In the Christian calendar, the time that falls outside the distinctive liturgical seasons is known as Ordinary Time. There are 33-34 weeks of Ordinary Time which fall between Christmas and Lent, and between Easter and Advent. In Latin it’s called Tempus Per Annum or time throughout the year. The term comes from the word “ordinal,” which simply means counted time and has nothing to do with the ordinary or mundane.
As I went through the busy day yesterday, I thought about how my own time is counted. I go from season to season much as the church calendar does, but it is the time in between those busy seasons that make up most of my life. Talking with a friend, sharing a meal, playing with the girls, reading, and writing would be considered ordinary time in my life.
Counting time is a big part of my life. Counting down from one holiday or special event to another is very like that liturgical calendar, but I miss the ordinary time in life if I focus upon counting down. When it comes to my calendar, the ordinary time is the most precious time of all, and I mean that in an ordinary and mundane way. I understand the concept of the liturgical calendar and use it as I study and pray; but when it comes to living my life, I plan to make sure I develop a deeper appreciation of that ordinary time between special events.
Holidays and special events cause many to sink into a state of despair and depression. I think everyone can relate to that or to the post celebration blues that follow a special day. I thank God for the celebrations on the liturgical calendar and on my own, but I pray that I will gain a greater appreciation for the ordinary time in both and be mindful of how I wait for God. How I wait is entirely up to me, and I can smile if I remember that God has me in the palm of His hand. I rarely remember that when I’m marching off on my own. Mylah learned to march this week, and her goose step is hilarious:) I go off with my own goose step, and I am thankful that God sees the humor in my marching around as I see it with Mylah’s. Even Lillyann had to belly laugh when she saw her little sister’s serious stepping:)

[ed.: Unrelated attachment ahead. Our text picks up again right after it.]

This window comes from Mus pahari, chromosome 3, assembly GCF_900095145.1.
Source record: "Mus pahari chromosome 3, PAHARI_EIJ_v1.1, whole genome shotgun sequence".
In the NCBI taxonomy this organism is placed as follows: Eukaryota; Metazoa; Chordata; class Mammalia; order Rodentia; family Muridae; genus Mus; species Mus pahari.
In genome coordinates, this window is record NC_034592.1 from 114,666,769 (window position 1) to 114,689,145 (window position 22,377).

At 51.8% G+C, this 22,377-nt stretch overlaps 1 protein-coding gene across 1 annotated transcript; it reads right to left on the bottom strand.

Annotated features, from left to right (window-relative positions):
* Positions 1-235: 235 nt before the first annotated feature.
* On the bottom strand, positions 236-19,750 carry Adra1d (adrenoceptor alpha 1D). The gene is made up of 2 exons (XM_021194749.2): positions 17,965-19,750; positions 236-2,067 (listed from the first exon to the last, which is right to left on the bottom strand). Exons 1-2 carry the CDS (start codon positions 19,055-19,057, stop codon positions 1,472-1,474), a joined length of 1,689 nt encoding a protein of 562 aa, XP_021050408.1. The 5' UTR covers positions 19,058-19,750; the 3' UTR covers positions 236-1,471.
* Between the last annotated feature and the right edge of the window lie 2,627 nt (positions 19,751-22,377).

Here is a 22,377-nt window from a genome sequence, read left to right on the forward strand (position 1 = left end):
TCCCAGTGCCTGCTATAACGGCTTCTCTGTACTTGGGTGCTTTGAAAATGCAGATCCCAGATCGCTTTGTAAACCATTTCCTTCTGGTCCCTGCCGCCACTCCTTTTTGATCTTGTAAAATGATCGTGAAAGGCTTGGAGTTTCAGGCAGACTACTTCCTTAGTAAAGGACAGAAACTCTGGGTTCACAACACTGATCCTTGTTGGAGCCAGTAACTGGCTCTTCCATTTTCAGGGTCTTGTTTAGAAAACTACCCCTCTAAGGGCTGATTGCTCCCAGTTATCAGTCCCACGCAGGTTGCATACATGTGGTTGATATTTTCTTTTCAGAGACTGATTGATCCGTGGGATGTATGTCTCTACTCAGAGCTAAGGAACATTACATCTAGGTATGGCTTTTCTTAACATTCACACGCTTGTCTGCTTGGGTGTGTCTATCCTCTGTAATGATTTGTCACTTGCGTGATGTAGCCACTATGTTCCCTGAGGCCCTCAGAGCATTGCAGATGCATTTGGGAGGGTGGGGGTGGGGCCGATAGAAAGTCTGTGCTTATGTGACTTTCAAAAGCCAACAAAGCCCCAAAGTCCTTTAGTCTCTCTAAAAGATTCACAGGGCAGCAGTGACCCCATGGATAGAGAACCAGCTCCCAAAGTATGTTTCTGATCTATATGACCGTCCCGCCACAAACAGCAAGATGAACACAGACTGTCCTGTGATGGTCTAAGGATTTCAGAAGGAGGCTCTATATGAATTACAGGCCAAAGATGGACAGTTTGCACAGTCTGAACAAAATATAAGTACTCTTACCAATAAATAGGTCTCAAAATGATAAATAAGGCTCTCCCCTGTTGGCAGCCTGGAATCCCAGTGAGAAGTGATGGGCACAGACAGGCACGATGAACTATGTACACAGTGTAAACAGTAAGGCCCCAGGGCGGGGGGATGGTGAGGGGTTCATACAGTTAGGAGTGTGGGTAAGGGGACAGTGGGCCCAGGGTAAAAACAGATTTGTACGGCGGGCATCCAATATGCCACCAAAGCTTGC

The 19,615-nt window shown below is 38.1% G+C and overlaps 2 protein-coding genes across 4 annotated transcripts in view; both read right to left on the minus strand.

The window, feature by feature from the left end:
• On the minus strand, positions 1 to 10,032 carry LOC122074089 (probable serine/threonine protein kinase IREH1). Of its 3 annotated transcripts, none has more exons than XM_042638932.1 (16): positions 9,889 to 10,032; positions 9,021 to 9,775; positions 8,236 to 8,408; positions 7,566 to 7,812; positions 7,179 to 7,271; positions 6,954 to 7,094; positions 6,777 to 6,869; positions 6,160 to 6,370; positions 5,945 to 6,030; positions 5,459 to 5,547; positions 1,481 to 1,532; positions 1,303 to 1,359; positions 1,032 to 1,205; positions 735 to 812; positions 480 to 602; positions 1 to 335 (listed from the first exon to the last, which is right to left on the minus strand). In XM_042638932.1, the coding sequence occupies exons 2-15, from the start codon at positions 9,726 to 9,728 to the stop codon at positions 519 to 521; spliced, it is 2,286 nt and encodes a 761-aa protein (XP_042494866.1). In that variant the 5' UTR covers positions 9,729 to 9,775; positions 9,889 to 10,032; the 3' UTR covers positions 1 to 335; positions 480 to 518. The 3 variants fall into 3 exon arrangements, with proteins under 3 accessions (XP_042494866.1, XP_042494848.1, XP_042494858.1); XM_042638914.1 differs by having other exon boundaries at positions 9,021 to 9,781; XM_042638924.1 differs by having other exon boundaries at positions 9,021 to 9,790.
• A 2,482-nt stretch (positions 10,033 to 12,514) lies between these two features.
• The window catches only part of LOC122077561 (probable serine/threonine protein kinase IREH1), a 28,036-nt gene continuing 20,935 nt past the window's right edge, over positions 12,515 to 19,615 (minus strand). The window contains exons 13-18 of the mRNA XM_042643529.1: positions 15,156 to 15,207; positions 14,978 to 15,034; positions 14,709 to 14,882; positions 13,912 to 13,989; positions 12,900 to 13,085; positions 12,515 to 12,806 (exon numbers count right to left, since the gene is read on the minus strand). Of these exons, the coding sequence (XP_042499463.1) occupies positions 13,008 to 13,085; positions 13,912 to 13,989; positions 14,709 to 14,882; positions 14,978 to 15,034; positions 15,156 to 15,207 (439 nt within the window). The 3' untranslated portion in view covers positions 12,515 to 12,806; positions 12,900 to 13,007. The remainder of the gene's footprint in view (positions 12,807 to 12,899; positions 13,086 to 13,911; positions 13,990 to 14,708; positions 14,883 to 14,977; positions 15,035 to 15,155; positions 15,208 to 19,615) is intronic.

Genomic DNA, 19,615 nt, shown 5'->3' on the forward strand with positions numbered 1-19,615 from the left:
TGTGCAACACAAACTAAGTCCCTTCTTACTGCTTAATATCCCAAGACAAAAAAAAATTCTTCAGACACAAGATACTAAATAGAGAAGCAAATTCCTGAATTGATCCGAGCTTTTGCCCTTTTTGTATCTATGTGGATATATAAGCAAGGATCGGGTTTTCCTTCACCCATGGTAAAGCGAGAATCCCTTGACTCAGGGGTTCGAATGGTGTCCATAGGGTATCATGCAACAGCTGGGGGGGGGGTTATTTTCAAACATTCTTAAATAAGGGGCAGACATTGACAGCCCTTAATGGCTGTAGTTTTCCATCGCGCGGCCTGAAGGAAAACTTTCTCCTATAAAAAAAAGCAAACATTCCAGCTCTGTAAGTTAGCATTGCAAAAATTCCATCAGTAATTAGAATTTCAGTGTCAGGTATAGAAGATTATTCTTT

Joy takes on a new meaning as I learn patience in waiting and understand that suffering is an important part of the process of finding the fundamental joy that so differs from the ha ha happiness I often seek and the Pollyanna joy that can lead to the deepest despair of all. The deep joy God has in mind is not lighthearted happiness that comes from circumstances or pretending all is well but rather a fundamental joy that comes from the overwhelming sense that God’s hand is holding me always. I don’t truly get that until I am made aware that I’m not holding myself. That’s where suffering enters in. As I come to that level of learning, I can smile knowing that He knows me and I truly know Him. That is what joy is all about.
Suffering teaches obedience, and obedience leads to joy. A simple path, but one on which I am given the choice of coming to know God and finding His joy or turning my back on Him and blaming Him for my hurt. There are times when I wish I didn’t have the choice; but then I realize that choice is what leads to joy and knowing God intimately, so I wouldn’t have it any other way.